Last of the Mohicans

What does Tamenund's lament for the fate of the Native Americans reveal?

Is it an appropriate closing to this novel?

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In Chapter 30? The discussion he has with Cora?

Sorry, I found the excerpt.

‘It is enough,’ he said. ‘Go, children of the Lenape, the anger of the Manitou is not done. Why should Tamenund stay? The pale faces are masters of the earth, and the time of the red men has not yet come again. My day has been too long. In the morning I saw the sons of Unamis happy and strong; and yet, before the night has come, have I lived to see the last warrior of the wise race of the Mohicans.’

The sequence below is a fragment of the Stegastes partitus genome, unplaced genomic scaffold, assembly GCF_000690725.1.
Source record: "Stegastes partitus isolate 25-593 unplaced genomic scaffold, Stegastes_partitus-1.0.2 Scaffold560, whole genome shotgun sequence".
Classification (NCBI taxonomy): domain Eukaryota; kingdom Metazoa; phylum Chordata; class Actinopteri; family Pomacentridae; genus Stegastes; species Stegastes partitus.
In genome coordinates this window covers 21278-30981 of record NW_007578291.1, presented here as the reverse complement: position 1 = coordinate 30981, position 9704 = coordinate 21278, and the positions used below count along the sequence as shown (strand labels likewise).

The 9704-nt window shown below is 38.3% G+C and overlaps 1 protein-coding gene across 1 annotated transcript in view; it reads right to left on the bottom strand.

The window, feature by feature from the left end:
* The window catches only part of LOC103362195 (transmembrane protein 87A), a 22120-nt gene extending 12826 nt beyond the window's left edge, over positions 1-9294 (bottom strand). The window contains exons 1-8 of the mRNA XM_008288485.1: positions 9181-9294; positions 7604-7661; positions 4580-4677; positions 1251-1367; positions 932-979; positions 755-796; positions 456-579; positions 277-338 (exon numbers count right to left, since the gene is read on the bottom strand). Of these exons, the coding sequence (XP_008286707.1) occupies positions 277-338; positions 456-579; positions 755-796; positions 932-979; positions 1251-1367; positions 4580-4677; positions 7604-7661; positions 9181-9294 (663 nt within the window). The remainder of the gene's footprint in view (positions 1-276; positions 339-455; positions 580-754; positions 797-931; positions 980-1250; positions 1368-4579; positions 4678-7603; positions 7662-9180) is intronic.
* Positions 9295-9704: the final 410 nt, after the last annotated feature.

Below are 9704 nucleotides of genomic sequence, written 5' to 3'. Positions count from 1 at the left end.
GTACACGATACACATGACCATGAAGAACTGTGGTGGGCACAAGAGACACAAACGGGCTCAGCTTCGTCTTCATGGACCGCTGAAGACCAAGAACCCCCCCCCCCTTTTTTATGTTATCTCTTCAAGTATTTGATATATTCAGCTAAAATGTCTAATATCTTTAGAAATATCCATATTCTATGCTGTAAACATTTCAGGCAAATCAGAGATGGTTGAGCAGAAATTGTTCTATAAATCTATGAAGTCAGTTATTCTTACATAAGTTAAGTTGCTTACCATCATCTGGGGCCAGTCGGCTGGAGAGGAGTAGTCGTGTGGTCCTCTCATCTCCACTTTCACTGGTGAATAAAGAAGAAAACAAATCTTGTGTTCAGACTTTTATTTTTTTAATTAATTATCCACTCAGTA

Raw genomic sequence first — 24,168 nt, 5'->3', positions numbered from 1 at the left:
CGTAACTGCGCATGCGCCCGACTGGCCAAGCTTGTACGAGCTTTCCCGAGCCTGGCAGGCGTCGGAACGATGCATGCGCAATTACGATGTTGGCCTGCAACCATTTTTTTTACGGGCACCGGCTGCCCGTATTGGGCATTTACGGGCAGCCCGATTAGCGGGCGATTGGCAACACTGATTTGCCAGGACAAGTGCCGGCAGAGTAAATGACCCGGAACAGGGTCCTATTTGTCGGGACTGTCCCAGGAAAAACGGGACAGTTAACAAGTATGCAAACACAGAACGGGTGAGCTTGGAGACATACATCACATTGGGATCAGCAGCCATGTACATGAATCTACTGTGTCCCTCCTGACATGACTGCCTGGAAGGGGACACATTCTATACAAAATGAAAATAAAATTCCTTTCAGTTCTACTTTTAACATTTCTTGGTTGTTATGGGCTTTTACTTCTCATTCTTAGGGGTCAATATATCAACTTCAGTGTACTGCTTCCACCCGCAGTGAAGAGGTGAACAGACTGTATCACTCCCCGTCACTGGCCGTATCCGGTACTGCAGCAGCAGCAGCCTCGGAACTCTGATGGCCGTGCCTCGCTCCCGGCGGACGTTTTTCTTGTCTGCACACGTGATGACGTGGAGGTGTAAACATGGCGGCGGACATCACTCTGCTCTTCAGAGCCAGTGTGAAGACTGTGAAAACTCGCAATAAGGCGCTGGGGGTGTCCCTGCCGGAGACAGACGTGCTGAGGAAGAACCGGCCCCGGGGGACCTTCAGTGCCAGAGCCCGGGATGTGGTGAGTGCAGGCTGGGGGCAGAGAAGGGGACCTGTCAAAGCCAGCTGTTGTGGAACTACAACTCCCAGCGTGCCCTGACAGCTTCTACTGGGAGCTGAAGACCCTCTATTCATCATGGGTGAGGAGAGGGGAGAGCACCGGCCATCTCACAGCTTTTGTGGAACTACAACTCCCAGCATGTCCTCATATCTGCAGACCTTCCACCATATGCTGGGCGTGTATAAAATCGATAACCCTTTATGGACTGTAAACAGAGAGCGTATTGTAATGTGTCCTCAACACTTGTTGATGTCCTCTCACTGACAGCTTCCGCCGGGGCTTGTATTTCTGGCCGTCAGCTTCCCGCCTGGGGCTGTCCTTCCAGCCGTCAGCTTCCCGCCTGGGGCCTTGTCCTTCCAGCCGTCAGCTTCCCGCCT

This reveals what Tamenund has seen and hopes to see. He acknowledges the anger of the Native Americans, thinks back on the not so distant past before the arrival of the white man, notes that he has met the last of the Mohican race, and acknowledges that the time of the red man is over...... that their time hasn't yet come again. What he didn't see was that it never would come again.